I'm not exactly sure why John and I chose to attempt American Border Peak (ABP) for a second time, but rest assured there will NOT be a third try. Perhaps I've gone soft in my old age, but the tedious off-trail side hilling and thrashing just to get to a suitable camp spot hardly seems worth the reportedly loose and mediocre climbing on ABP in the first place. If our lack of motivation wasn't enough to turn us back, then the rapidly deteriorating weather the day of our summit bid certainly was. Just one look across the third and final talus basin separating us from the start of the objective's SE Route, not to mention the eerie reddish murk that filled the morning skies, and I decided then and there that ABP was not for me. Judging by the look on John's face, I think he too was relieved by my decision. We returned to camp, packed up and made our way back to High Pass. Just before the final descent to the car, we dropped our packs and made a quick detour up the trail to investigate the restored lookout on top of Winchester Mountain, because well it was there and we had nothing better to do. We got back to John's truck just as the first drops of rain began falling.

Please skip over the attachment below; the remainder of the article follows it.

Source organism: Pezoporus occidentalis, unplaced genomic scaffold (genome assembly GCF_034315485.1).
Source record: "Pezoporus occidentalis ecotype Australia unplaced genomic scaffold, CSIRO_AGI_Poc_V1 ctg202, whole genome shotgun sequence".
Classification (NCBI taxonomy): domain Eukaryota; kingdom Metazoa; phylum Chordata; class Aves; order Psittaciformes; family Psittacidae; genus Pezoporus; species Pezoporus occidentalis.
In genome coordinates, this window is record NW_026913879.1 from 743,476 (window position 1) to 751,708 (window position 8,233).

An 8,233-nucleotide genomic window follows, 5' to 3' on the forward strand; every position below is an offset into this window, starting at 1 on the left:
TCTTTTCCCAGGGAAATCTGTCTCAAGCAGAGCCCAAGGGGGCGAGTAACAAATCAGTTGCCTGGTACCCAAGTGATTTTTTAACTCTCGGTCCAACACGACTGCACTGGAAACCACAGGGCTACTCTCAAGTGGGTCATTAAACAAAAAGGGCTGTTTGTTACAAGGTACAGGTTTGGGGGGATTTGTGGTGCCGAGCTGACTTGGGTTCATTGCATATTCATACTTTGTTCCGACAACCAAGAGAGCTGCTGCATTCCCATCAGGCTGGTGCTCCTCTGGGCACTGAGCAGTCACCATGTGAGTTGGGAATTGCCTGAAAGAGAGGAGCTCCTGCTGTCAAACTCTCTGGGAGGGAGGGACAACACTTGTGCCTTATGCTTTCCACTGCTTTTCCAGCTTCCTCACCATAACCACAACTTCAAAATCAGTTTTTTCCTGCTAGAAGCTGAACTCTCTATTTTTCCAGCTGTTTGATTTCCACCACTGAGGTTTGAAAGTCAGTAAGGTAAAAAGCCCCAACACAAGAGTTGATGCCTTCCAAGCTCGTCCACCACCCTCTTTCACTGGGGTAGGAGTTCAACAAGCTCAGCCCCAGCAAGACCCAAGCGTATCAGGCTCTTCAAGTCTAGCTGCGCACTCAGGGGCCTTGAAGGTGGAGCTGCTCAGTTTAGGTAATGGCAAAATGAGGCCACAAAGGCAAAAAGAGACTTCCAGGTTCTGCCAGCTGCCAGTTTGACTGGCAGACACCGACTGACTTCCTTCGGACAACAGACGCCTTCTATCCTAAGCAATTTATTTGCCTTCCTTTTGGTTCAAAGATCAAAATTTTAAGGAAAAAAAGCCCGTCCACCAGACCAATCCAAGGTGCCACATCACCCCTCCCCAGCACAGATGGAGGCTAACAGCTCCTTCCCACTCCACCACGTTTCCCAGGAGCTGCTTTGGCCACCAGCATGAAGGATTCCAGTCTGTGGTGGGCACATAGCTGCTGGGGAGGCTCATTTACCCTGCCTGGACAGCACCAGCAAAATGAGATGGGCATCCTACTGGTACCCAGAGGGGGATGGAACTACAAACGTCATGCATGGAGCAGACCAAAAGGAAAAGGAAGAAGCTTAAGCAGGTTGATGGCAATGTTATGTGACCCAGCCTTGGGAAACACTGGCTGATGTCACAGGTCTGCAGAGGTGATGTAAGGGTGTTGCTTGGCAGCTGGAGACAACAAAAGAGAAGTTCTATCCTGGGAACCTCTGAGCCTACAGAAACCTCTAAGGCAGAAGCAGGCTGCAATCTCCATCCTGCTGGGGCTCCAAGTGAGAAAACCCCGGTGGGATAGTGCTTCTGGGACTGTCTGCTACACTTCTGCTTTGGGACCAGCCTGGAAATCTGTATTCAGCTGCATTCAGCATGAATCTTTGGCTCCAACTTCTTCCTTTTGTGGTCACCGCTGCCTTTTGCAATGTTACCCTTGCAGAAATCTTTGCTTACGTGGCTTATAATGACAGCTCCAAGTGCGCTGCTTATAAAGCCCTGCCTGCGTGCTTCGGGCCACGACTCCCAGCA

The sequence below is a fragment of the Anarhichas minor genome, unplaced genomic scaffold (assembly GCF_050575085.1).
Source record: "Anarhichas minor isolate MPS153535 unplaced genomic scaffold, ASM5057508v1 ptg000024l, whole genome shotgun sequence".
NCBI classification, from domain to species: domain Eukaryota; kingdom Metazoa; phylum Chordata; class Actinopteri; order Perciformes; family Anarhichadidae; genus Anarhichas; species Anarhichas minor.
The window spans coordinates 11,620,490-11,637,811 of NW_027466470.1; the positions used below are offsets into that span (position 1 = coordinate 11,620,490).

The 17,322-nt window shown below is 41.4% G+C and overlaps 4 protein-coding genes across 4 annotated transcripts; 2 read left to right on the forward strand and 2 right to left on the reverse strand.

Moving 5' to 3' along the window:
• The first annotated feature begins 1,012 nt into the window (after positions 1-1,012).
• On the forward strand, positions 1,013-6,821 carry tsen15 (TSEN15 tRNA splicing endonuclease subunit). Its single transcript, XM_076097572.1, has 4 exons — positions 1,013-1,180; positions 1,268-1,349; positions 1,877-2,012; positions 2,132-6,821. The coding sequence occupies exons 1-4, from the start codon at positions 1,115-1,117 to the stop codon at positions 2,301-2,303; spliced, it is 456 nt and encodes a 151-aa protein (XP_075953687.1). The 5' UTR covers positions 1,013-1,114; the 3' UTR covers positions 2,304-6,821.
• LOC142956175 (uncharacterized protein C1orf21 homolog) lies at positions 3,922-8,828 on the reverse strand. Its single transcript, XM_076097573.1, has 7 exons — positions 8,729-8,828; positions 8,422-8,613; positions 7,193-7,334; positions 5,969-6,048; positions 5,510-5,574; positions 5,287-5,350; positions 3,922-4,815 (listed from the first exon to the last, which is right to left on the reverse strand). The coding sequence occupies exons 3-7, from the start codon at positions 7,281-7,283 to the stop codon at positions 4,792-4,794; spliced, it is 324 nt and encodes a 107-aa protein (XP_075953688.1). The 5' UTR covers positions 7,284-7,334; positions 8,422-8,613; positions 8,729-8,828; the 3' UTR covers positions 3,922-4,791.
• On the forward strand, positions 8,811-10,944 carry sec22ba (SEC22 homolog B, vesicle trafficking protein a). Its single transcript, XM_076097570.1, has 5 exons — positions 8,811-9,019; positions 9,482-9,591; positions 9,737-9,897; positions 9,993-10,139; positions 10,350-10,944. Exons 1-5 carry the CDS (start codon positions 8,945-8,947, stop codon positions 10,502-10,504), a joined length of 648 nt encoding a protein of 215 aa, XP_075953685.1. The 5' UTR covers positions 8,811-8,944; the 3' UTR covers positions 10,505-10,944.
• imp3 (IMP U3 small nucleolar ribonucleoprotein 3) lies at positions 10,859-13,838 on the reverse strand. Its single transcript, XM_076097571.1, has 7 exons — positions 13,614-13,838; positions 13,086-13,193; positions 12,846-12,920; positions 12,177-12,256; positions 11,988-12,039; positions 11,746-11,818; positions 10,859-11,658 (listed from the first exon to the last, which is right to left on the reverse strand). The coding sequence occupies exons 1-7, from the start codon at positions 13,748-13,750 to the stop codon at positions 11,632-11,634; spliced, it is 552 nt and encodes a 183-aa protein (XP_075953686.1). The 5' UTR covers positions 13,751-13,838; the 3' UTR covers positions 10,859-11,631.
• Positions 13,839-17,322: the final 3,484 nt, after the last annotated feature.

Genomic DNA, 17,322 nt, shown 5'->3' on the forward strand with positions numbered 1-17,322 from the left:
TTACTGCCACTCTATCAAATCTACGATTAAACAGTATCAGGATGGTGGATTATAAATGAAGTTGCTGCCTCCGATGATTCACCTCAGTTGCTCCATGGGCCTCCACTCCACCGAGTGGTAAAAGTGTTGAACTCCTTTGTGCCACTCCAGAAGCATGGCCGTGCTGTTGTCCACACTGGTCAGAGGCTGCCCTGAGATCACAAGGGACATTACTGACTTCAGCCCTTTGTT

If you must climb something in the Twin Lakes area, I might suggest just scrambling up Mount Larrabee
instead. A good trail pretty much leads directly to the base of the standard climbing route, and I doubt the views are much different than from ABP considering that the two peaks are adjacent to each other. Larrabee is likely to test your appetite for choss as it is so leave it at that and take solace in the fact that ABP is a seldom climbed pile
for good reason.